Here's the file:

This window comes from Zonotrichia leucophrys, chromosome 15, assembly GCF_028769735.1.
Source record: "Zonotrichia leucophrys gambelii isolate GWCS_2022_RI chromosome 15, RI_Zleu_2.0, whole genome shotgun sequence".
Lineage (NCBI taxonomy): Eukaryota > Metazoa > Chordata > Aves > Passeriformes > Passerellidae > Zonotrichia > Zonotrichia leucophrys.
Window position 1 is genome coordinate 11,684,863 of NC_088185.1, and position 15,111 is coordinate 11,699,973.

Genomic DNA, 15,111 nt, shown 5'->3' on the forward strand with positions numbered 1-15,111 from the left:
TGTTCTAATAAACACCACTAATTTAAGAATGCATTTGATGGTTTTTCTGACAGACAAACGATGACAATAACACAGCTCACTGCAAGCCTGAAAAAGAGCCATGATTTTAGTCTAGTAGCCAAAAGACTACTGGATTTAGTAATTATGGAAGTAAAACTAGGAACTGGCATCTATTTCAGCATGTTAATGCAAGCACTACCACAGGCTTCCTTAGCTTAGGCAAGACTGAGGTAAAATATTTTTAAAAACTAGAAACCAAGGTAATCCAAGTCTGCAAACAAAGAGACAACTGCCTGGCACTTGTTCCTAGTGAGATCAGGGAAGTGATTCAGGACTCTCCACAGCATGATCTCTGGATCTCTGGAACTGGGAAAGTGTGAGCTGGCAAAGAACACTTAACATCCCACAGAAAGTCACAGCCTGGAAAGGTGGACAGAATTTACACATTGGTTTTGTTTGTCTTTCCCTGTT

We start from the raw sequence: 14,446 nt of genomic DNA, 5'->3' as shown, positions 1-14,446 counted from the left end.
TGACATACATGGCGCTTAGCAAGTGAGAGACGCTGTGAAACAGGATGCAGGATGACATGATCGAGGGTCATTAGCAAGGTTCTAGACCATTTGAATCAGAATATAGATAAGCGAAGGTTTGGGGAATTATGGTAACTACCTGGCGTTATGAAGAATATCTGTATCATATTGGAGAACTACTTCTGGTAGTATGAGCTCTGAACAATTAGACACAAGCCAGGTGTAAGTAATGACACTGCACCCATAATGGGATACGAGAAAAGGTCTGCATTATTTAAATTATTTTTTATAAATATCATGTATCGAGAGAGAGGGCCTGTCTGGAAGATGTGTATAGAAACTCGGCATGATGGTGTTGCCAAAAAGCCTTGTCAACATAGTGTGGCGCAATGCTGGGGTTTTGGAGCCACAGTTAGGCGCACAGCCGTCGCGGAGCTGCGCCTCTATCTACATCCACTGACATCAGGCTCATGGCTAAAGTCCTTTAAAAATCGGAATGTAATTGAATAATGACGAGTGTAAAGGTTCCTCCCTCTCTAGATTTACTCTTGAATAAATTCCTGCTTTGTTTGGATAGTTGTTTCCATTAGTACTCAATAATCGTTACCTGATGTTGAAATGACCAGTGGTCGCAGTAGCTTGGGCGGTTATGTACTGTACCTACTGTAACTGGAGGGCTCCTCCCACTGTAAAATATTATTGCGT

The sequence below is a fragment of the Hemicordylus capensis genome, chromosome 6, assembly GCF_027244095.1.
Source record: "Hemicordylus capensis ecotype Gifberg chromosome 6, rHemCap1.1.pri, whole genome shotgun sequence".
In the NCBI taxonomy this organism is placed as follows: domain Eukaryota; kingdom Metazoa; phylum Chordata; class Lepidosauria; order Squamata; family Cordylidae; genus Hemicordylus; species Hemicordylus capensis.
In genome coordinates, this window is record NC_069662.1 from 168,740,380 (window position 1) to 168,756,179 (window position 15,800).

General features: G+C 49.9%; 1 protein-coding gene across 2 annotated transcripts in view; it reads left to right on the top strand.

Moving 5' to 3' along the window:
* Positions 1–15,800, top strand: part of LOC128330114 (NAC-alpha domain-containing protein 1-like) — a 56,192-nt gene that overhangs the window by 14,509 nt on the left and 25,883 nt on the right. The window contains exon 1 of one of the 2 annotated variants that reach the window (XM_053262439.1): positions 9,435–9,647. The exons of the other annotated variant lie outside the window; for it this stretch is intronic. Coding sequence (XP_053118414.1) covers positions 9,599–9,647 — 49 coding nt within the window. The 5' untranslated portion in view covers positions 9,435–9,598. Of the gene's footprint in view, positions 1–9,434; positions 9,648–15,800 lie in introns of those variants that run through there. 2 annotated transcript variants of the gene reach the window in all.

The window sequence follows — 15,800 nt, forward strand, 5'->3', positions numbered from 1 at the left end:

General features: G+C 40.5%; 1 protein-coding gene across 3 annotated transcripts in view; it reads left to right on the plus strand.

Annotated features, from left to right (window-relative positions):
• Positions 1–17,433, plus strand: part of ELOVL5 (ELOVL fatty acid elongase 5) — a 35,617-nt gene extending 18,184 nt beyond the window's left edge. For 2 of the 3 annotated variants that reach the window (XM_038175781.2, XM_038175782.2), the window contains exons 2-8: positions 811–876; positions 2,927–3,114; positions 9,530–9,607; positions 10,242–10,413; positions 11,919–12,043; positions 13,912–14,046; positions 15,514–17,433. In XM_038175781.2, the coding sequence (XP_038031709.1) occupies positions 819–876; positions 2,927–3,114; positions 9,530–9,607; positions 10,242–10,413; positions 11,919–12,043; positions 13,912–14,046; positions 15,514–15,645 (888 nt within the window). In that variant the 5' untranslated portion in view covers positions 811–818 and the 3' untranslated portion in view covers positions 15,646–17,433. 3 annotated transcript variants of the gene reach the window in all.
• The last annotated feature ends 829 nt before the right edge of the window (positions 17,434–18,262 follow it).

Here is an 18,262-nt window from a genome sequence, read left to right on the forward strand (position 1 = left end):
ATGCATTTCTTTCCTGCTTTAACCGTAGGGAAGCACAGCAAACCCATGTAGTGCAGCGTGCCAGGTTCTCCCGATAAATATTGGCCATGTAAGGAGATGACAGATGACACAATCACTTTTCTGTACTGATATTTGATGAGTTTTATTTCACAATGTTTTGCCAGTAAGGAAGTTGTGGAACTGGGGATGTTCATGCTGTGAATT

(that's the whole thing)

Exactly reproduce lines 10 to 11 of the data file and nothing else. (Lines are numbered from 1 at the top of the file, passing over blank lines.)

Source record: "Hemicordylus capensis ecotype Gifberg chromosome 6, rHemCap1.1.pri, whole genome shotgun sequence".
In the NCBI taxonomy this organism is placed as follows: domain Eukaryota; kingdom Metazoa; phylum Chordata; class Lepidosauria; order Squamata; family Cordylidae; genus Hemicordylus; species Hemicordylus capensis.